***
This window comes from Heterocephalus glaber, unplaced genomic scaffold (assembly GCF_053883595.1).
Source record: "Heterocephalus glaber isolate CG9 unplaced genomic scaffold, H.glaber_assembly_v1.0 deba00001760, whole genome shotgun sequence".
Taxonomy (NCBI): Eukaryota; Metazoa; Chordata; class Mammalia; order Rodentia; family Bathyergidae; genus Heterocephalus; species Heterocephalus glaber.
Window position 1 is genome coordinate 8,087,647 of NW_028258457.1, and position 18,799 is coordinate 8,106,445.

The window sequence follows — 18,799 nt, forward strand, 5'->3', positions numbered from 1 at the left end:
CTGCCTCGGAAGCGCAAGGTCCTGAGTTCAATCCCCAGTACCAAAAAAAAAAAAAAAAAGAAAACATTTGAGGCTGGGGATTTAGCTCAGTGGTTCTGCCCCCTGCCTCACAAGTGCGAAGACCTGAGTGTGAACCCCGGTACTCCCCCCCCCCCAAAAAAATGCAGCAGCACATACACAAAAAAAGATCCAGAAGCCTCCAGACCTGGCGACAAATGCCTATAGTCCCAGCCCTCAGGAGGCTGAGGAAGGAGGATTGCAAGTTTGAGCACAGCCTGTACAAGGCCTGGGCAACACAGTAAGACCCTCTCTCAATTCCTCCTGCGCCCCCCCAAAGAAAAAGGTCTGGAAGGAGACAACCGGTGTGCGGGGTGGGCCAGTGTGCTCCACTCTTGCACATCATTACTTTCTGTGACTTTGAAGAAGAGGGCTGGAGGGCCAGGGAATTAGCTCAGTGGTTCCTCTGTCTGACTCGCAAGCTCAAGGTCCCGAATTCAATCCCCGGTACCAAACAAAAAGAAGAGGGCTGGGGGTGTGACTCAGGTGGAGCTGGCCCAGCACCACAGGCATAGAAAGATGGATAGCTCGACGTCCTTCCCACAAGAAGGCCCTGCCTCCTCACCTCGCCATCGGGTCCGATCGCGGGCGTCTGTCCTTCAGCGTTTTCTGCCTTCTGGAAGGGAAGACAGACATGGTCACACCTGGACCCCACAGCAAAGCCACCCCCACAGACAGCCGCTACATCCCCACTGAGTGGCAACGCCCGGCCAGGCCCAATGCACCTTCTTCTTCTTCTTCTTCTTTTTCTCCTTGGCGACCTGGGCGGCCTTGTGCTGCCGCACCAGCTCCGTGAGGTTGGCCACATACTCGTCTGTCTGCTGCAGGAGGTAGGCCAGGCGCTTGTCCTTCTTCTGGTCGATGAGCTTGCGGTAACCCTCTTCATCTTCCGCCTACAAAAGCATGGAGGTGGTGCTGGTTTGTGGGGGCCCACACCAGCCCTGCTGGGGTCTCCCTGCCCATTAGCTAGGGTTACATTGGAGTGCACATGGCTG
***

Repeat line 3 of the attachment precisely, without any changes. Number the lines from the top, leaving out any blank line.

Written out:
Taxonomy (NCBI): Eukaryota; Metazoa; Chordata; class Mammalia; order Rodentia; family Bathyergidae; genus Heterocephalus; species Heterocephalus glaber.